Chalk it up to their festive colors, their long-lasting blooms or, simply, tradition—certain plants have become staples of the winter holiday season. Even amid the contemporary houseplant craze, plants like poinsettia and cyclamen are holding fast as decorations and gifts. Here are some tips to follow to best enjoy the plants you get—and to pass along with the plants you give.
Poinsettia (Euphorbia pulcherrima)
Bright light, normal room temperatures (60°–70°F) and regular watering suit poinsettia in bloom. These conditions will help prolong the beauty of the bracts (modified leaves). That's right, the showy, colorful "petals" are not truly the flowers of this plant. The real flowers are those tiny yellow points at the center of the bracts. Most people discard their poinsettia once the bracts fade. Those who wish to keep one for the long haul should check out the handy holiday-based guide devised by Dr. Leonard Perry at the University of Vermont.
This is usually given as a bulb to pot and grow. Plant the bulb so the top third sits above the soil. Place in bright light and water sparingly until flower bud appears, then increase watering. Do not move the plant after the bud appears or it may drop off. Decrease watering when the flower fades, but continue to feed every two weeks until midfall. Then let the soil dry out completely and let the bulb sit dormant for eight weeks. Read more details in "How to Pot and Care for an Amaryllis Bulb."
Florists’ cyclamen (Cyclamen persicum)
Place it in bright light but out of direct sunlight. A cool room (55°–65°F) suits cyclamen best. The plant grows from tubers and must be watered carefully to avoid rot. Stand the pot in a dish of water until the soil surface is damp, then let it drain. Remove spent flowers and yellowed leaves by pulling or snipping at the base of their stalks. When flowering ends, let the soil dry out and keep the pot in a cool place until growth resumes from the tubers. Read more in "Growing Potted Cyclamen as a Houseplant."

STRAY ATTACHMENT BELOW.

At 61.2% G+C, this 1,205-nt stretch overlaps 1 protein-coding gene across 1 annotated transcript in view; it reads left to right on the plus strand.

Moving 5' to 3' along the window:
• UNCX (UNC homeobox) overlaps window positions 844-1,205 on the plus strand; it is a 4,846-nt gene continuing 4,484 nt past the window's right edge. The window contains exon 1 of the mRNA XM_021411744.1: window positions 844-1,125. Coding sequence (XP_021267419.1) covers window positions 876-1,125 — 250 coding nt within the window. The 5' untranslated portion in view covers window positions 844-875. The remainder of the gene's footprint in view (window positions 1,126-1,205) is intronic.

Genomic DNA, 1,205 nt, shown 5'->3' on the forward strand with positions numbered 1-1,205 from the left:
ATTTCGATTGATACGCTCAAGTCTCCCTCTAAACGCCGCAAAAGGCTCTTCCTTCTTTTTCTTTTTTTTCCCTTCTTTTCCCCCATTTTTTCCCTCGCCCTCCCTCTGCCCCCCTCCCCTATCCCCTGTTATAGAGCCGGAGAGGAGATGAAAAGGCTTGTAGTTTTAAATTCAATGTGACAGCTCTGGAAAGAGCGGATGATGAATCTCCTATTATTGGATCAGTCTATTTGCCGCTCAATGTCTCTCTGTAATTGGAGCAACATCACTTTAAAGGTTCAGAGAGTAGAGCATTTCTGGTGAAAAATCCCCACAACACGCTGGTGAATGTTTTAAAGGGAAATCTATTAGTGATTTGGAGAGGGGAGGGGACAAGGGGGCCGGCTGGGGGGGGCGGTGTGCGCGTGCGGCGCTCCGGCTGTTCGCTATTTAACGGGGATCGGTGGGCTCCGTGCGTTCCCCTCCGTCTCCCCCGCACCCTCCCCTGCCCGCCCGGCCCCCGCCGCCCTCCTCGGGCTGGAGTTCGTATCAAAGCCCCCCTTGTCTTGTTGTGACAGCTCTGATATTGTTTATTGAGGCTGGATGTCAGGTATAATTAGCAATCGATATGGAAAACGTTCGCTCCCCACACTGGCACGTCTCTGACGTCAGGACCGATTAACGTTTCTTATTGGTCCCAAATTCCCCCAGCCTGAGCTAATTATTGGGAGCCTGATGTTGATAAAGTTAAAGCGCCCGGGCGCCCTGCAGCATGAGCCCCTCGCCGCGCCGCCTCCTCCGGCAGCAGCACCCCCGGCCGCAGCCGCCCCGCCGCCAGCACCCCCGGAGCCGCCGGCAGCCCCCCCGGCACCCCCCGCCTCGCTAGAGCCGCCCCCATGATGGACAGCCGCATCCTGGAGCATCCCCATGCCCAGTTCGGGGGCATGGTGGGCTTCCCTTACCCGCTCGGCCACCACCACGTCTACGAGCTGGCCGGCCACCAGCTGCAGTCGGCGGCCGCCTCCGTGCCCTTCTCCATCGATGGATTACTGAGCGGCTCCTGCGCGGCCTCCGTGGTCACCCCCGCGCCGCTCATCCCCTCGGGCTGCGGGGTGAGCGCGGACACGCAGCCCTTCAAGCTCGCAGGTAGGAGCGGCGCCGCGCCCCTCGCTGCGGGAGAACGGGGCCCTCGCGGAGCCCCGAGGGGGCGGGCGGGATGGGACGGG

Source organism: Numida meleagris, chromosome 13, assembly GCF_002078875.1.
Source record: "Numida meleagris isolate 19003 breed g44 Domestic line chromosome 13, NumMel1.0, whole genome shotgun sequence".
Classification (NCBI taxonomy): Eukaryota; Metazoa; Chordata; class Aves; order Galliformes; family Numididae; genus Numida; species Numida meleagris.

Flaming katy (Kalanchoe blossfeldiana)
With its succulent leaves, this fall- and winter-blooming plant stands up well in hot, dry rooms. Place it in bright light and water sparingly. It is difficult to get flaming katy to rebloom, but a summer spent outdoors in light shade, followed by an autumn spell in a room devoid of artificial light may do the trick.
Norfolk Island pine (Araucaria heterophylla)
This non-bloomer has joined the ranks of holiday houseplants in recent years because decorated with white lights and miniature ornaments, small ones make cute Christmas trees. They're also much easier to maintain as a good-looking indoor plant after the holidays pass. Place yours in a bright spot with some direct sun and cool winter temperatures. Keep the soil moist, but water it less in winter. This plant prefers humid air—mist with water at least once a week to prevent yellowing of the needles, or cluster it with other houseplants so together they can make a humid microclimate. Read more in "Norfolk Island Pine for Christmas and Beyond."
Christmas cactus (Schlumbergera xbuckleyi)
These frilly-flowered old-time favorites are easy to care for as long as you remember that they aren't desert cacti, but rather native to the tropical rain forest, where they grow perched on the limbs of trees. In other words, water them regularly and provide bright but filtered light. Read more details in the post "Christmas Cactus Care and How to Make It Bloom."